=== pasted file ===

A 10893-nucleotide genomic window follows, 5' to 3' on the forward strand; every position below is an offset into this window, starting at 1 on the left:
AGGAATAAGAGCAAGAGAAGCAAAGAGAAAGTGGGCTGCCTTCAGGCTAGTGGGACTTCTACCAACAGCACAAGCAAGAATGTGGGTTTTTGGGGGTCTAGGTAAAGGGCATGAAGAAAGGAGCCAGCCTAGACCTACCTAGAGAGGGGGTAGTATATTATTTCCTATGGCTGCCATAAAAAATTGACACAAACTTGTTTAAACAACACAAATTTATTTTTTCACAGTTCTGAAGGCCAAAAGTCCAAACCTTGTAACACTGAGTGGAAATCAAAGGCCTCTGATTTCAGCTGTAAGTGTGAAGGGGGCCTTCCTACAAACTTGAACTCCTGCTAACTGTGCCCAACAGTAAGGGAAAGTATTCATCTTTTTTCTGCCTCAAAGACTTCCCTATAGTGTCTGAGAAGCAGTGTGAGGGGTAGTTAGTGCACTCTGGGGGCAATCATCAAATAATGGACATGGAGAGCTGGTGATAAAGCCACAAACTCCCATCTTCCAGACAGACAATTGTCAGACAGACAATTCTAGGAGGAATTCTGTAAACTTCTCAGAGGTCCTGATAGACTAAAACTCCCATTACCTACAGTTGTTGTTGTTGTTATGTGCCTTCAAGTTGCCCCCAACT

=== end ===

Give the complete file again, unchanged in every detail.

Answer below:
A 10893-nucleotide genomic window follows, 5' to 3' on the forward strand; every position below is an offset into this window, starting at 1 on the left:
AGGAATAAGAGCAAGAGAAGCAAAGAGAAAGTGGGCTGCCTTCAGGCTAGTGGGACTTCTACCAACAGCACAAGCAAGAATGTGGGTTTTTGGGGGTCTAGGTAAAGGGCATGAAGAAAGGAGCCAGCCTAGACCTACCTAGAGAGGGGGTAGTATATTATTTCCTATGGCTGCCATAAAAAATTGACACAAACTTGTTTAAACAACACAAATTTATTTTTTCACAGTTCTGAAGGCCAAAAGTCCAAACCTTGTAACACTGAGTGGAAATCAAAGGCCTCTGATTTCAGCTGTAAGTGTGAAGGGGGCCTTCCTACAAACTTGAACTCCTGCTAACTGTGCCCAACAGTAAGGGAAAGTATTCATCTTTTTTCTGCCTCAAAGACTTCCCTATAGTGTCTGAGAAGCAGTGTGAGGGGTAGTTAGTGCACTCTGGGGGCAATCATCAAATAATGGACATGGAGAGCTGGTGATAAAGCCACAAACTCCCATCTTCCAGACAGACAATTGTCAGACAGACAATTCTAGGAGGAATTCTGTAAACTTCTCAGAGGTCCTGATAGACTAAAACTCCCATTACCTACAGTTGTTGTTGTTGTTATGTGCCTTCAAGTTGCCCCCAACT